'Others-in-Law': Legalism in the Economy of Religious Differences
Law, Culture and the Humanities, Forthcoming
25 Pages Posted: 8 Mar 2018
Date Written: February 26, 2018
Religious legalism encompasses a wide range of attitudes that assign religious meaning to legal content or to legal compliance. The phenomenology of religious legalism is assuming a significant role in various contemporary debates about legal pluralism, accommodation of religious minorities, religious freedom, and so forth. This article revises this conception and the commonplace equation of Judaism and legalism. It suggests that we ought to regard both as part of the economy of religious differences by which religious identities are expressed and defined as alternatives. The common ascription of religious legalism to Judaism (and Islam) is criticized here through a historical analysis of the law-religion-identity matrix in three cultural settings: late ancient Judeo-Hellenic, medieval Judeo–Arabic, and post-Reformation Europe.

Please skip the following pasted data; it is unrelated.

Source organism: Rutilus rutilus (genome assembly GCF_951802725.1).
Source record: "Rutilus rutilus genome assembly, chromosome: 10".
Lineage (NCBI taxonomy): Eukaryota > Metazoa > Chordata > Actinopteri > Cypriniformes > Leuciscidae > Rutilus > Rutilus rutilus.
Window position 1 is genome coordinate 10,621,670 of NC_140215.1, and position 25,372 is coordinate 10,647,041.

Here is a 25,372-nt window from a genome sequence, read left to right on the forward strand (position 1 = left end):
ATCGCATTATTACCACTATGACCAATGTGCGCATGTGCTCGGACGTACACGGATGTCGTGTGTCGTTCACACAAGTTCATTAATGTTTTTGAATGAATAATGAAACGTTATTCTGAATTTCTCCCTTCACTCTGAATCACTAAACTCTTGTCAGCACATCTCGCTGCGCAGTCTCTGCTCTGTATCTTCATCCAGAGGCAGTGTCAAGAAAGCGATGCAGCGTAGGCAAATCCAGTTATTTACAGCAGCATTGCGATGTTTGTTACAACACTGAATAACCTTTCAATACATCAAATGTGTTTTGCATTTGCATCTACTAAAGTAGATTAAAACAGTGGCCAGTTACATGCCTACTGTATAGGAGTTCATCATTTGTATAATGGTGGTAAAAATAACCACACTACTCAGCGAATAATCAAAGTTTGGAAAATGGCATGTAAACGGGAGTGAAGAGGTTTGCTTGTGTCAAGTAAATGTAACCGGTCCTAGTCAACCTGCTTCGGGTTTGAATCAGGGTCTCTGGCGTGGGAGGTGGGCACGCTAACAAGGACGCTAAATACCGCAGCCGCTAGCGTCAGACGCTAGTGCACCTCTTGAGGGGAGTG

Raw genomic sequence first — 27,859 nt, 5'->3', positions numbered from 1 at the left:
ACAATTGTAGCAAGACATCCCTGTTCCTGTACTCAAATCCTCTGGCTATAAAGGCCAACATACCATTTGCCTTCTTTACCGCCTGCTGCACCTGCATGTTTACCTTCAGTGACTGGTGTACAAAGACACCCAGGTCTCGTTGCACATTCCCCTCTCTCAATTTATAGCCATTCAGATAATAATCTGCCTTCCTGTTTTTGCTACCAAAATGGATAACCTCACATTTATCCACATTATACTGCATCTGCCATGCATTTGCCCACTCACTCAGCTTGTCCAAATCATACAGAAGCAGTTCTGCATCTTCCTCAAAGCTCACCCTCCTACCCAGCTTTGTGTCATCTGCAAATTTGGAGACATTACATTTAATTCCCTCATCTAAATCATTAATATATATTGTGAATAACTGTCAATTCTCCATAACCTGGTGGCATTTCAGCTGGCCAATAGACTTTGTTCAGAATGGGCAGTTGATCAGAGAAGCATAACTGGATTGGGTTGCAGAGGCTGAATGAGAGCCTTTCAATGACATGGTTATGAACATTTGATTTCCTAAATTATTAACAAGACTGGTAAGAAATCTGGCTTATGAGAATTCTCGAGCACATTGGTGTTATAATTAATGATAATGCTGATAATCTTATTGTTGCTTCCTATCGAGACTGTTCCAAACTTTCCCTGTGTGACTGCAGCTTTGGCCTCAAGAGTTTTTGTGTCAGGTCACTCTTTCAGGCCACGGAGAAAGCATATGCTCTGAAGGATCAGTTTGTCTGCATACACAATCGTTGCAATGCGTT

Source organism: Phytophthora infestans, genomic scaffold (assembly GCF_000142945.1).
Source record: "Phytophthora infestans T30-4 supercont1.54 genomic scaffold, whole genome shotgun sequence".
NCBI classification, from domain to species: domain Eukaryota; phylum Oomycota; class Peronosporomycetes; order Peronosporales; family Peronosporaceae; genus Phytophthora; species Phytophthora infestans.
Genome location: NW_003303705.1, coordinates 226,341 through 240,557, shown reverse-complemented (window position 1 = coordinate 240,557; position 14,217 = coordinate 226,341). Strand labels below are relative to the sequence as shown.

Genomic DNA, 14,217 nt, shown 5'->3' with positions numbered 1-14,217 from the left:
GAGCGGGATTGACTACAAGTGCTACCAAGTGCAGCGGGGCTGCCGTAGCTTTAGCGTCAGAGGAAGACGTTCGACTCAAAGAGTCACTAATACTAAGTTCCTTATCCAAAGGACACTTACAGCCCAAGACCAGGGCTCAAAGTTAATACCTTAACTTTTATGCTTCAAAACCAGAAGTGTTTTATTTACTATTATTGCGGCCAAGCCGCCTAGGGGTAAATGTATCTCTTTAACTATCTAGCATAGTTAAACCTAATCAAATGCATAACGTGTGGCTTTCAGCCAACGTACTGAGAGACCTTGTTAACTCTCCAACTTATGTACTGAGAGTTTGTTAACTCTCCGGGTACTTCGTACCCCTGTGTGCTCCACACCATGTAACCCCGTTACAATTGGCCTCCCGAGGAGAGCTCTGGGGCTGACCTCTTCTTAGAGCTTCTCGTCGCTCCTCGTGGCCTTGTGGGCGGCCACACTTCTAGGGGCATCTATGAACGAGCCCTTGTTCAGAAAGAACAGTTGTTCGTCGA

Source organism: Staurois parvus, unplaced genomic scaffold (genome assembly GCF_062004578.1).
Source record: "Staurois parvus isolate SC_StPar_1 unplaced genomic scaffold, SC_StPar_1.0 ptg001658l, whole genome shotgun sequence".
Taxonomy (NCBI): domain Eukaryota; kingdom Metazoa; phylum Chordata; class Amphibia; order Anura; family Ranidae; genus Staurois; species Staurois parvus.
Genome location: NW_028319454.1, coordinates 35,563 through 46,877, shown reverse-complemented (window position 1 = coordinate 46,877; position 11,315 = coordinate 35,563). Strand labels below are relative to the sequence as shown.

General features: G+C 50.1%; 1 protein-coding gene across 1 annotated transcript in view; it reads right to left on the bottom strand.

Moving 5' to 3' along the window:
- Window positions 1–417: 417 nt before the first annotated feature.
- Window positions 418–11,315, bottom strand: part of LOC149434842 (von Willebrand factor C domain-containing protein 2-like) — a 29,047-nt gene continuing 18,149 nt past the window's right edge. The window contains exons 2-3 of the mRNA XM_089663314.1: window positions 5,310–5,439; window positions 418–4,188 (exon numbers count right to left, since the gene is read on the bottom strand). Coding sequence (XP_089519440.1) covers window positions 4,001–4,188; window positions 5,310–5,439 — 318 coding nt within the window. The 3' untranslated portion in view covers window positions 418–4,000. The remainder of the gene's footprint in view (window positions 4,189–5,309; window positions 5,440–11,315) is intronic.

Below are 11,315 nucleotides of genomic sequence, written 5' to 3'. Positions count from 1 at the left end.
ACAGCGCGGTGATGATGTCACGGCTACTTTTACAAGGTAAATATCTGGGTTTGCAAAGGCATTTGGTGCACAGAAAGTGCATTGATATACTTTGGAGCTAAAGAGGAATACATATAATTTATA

Keywords: religious legalism, Judaism, Christianity, nomocentrism, reformation, Martin Luther, Maimonides, Mendelssohn, torah-nomos, identity politics, law-gospel, identity
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